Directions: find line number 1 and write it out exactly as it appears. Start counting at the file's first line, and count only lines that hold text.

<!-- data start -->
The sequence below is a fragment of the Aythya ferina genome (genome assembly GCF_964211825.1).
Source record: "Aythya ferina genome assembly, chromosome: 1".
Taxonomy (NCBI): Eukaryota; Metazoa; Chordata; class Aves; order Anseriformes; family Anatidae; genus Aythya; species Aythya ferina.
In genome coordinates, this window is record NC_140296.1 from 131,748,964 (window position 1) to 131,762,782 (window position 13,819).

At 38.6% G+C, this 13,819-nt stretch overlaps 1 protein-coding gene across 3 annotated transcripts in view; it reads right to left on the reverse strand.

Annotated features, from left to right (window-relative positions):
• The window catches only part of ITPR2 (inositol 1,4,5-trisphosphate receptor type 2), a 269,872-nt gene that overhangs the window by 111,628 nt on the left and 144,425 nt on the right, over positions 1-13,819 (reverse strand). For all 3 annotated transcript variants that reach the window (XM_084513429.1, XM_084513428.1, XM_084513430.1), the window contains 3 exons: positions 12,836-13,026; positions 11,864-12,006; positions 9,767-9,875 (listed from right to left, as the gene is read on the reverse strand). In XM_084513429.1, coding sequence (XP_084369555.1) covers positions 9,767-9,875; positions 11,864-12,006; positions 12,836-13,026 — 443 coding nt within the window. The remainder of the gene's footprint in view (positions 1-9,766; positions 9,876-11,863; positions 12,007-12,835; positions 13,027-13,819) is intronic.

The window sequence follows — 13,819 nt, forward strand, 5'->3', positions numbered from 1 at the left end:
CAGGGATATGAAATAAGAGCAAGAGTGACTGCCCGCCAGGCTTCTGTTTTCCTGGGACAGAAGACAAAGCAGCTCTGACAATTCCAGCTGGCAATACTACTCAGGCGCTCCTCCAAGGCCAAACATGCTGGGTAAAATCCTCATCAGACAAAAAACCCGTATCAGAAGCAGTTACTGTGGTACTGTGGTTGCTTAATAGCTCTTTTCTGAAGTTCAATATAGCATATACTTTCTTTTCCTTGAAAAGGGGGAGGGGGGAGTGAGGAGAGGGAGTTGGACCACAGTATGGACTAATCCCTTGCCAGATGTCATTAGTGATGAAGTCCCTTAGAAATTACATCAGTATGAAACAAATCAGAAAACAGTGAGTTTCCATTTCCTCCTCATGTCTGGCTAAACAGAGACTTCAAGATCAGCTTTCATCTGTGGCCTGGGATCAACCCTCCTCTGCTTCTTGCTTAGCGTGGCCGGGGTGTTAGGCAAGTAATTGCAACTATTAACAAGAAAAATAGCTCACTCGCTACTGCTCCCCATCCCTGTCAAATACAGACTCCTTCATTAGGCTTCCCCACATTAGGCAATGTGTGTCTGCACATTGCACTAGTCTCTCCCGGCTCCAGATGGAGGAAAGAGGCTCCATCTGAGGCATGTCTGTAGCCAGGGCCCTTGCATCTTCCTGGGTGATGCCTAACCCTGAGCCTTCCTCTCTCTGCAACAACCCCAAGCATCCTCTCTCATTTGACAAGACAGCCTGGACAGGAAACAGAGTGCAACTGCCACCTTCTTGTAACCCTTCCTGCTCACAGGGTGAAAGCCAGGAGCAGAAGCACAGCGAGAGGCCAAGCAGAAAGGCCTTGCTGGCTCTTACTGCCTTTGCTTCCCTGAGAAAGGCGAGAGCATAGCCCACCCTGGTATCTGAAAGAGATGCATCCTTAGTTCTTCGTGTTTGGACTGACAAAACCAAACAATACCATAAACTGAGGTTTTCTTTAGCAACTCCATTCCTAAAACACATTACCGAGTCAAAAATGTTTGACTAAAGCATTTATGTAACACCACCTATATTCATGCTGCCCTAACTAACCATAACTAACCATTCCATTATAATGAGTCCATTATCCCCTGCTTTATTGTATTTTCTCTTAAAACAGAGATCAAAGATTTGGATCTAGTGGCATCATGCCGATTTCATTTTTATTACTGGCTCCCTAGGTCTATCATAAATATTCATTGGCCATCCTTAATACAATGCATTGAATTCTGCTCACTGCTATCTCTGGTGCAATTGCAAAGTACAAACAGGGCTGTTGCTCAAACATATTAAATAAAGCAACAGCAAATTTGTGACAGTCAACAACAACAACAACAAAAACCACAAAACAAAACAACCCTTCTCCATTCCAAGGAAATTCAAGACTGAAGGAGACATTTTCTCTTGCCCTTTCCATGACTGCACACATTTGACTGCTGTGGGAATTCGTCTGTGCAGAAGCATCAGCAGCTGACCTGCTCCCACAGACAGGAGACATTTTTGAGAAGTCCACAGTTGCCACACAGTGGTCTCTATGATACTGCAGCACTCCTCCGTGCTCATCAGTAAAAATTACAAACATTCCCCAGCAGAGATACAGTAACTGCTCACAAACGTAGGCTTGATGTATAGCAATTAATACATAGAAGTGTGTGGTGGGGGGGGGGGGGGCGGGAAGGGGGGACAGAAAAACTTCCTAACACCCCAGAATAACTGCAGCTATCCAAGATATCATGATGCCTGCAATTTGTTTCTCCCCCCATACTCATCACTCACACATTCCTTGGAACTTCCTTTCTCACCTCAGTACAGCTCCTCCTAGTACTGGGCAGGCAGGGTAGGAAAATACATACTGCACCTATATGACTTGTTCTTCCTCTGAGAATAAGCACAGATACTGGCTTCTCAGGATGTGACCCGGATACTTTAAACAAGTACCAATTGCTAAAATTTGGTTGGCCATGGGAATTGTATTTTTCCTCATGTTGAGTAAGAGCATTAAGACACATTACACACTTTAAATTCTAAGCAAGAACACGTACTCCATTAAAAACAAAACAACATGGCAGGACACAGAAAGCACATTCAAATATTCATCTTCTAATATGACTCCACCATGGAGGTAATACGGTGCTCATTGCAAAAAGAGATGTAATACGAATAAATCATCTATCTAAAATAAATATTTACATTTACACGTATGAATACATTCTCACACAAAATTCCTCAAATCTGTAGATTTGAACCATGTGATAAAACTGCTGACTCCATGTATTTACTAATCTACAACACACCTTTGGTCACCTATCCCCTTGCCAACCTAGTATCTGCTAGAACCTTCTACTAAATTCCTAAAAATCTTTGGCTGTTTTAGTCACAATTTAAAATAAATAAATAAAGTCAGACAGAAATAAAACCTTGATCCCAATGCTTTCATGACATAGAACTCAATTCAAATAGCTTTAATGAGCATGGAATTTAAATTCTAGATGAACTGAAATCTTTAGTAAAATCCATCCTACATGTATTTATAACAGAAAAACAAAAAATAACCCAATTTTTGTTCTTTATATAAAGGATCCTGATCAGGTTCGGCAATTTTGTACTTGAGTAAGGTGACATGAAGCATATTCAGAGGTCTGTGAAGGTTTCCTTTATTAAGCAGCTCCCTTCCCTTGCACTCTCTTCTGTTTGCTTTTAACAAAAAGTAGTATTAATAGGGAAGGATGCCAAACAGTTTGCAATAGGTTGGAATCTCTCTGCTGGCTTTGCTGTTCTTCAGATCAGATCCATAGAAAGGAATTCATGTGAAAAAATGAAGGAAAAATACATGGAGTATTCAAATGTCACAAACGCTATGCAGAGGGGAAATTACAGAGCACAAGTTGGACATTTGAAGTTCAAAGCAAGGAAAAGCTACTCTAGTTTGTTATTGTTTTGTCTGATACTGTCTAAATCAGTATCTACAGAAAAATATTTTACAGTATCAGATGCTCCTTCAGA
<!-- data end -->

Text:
The sequence below is a fragment of the Aythya ferina genome (genome assembly GCF_964211825.1).